Saturday, January 13, 2018

Ac-225-PSMA-617 (update)

We now have some details of the clinical trial of Ac-225-PSMA-617 in advanced prostate cancer patients. Kratchowil et al. reported on 40 patients who received this treatment at the University of Heidelberg. All patients had failed multiple therapies and were expected to have 2-4 months median survival (see this link). They received 3 cycles of Ac-225-PSMA in two-month intervals.

  • 11 patients did not complete 3 cycles
    • 5 discontinued due to non-response
    • 4 discontinued due to xerostomia (dry mouth)
    • 2 did not survive 8 weeks.
Among the 38 surviving patients:
  • 87% had some PSA decline
  • 63% had a PSA decline greater than 50%
  • Tumor control lasted 9.0 months (median)
  • 5 patients had a response lasting more than 2 years
  • Previous therapies with abiraterone lasted 10.0 months, docetaxel lasted for 6.5 months, enzalutamide for 6.5 months, and cabazitaxel for 6.0 months

These outcomes are impressive for a therapy given when all other therapies have failed. It is unclear whether it is better than Xofigo, the only approved radiopharmaceutical for metastatic castration-resistant prostate cancer. Xofigo only attacks cancer in bones, whereas Ac-225-PSMA attacks prostate cancer anywhere in the body.

(Update 5/19/2019)

Sathekge et al. reported the outcomes on 73 mostly chemotherapy-naive and abiraterone/enzalutamide-naive metastatic castration-resistant patients treated with Ac-225-PSMA-617 in South Africa. Most patients had 3 treatment cycles (every 2 months). Subsequent doses were lower to prevent side effects. PSA and metastatic activity was tracked using Ga-68-PSMA-617 PET scans.
  • 83% of patients responded to treatment
  • in 70% of patients, PSA declined by over 50%
  • PSA declines of over 50% predicted longer progression-free survival and overall survival
  • In 29% of patients, all lesions disappeared
  • During follow-up, 23 patients (32%) had disease progression and 13 (18%) died of prostate cancer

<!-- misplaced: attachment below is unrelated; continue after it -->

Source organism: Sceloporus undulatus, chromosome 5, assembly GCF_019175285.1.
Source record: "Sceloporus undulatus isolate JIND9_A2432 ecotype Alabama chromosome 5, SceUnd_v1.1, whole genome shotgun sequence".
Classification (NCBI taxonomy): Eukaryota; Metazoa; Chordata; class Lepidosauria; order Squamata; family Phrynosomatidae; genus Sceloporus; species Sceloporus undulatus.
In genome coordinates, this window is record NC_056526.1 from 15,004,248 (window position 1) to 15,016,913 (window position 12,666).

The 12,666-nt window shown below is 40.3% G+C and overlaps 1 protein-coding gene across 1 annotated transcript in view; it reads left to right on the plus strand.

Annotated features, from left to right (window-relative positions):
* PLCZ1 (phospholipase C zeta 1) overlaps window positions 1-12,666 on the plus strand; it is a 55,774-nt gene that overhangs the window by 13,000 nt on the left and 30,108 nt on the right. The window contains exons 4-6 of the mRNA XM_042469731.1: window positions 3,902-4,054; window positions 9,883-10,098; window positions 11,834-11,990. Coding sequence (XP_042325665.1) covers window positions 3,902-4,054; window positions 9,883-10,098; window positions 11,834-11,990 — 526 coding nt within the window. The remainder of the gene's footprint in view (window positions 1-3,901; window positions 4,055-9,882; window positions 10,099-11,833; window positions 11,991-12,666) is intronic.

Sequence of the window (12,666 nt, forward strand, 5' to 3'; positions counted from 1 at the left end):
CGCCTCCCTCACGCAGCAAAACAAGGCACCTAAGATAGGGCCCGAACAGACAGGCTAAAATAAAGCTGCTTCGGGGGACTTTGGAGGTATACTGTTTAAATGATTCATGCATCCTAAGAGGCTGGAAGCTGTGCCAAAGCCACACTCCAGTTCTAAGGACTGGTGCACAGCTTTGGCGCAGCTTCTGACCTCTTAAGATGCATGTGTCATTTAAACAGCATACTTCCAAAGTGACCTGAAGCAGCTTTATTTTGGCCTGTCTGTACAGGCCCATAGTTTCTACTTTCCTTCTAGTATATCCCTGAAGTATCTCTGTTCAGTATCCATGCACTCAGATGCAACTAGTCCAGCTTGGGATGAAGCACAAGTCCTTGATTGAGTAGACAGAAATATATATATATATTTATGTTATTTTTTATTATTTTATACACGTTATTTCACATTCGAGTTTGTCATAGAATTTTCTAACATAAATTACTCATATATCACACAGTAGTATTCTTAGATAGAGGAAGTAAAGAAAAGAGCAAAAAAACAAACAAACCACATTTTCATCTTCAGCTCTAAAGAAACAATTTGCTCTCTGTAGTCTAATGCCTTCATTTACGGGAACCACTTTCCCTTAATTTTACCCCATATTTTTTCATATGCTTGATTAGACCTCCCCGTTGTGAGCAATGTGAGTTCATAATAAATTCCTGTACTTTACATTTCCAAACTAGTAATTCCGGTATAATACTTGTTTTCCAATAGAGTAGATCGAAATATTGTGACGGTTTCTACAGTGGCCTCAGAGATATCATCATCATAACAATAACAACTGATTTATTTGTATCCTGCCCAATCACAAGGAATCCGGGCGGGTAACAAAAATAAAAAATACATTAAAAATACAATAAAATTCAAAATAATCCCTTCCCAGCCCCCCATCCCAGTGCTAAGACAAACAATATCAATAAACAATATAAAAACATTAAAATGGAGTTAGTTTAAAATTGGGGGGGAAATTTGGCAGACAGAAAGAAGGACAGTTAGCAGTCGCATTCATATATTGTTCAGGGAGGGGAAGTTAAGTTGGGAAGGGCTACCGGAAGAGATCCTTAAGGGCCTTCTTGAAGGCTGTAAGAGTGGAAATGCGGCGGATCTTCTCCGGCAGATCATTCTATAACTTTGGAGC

• Progression-free survival was 15 months (median)
  • Overall survival was 18 months
  • Xerostomia (dry mouth) occurred in all 85% of patients, but it was not severe enough to stop treatment
  • Anemia occurred in 27 patients (37%); none grade 4
  • Grade 3 or 4 renal toxicity occurred in 5 patients with pre-existing renal impairment
This study suggests that Ac-225-PSMA-617 can be beneficial in patients who have not been heavily pre-treated. It also shows that xerostomia can be mitigated by reducing the subsequent doses given, and that for most patients, side effects are not severe enough to stop treatment. Lu-177-PSMA is now in a Phase 3 clinical trial at multiple sites in the US.


  1. I think this looks quite good to me. I would hope that they would find a way to protect the saliva glands, possibly by a local injection of something that binds to the PMSA, such as J591, or a small molecule designed for the job.

    1. See the most recent (9/21/18) update for a strategy for reducing the effect on salivary glands. A recent study used sialendoscopy with dilatation, saline irrigation and steroid injection to preserve salivary function:

  2. I assume that they have thought of 223Ra+PSMA and found it to be unworkable.

    1. Ra-223 has not attached well to PSMA ligands so far.

  3. I know that they are continuously working on the salivary gland issue. Most patients carry water with all times. There are gels and pillules available at the pharmacy but the effect of these seem don't seem to be that great. Xerostomia is also caused by another diseas (I don't recall the name). My husband uses glycerine at night before bedtime so that he does have to wake up to drink water. So he manages it by eating juicy foods like fruit and salads and the occasional soup or stew for dinner. I believe most of the patients will not stop treatment just because of this. We have seen excellent results after 2 injections.

  4. Telix Pharmaceuticals has recently announced completion of a phase II trial that shows low but frequent doses of their 177Lu-huJ591 can be effective "with no irradiation of salivary and lacrimal glands."

    then select 26th Apr 2019 announcement.

    Also researchers in Vancouver are experimenting with MSG (yes the food additive) to reduce damage to salivary grands during radio-pharmaceutical treatment in animal models.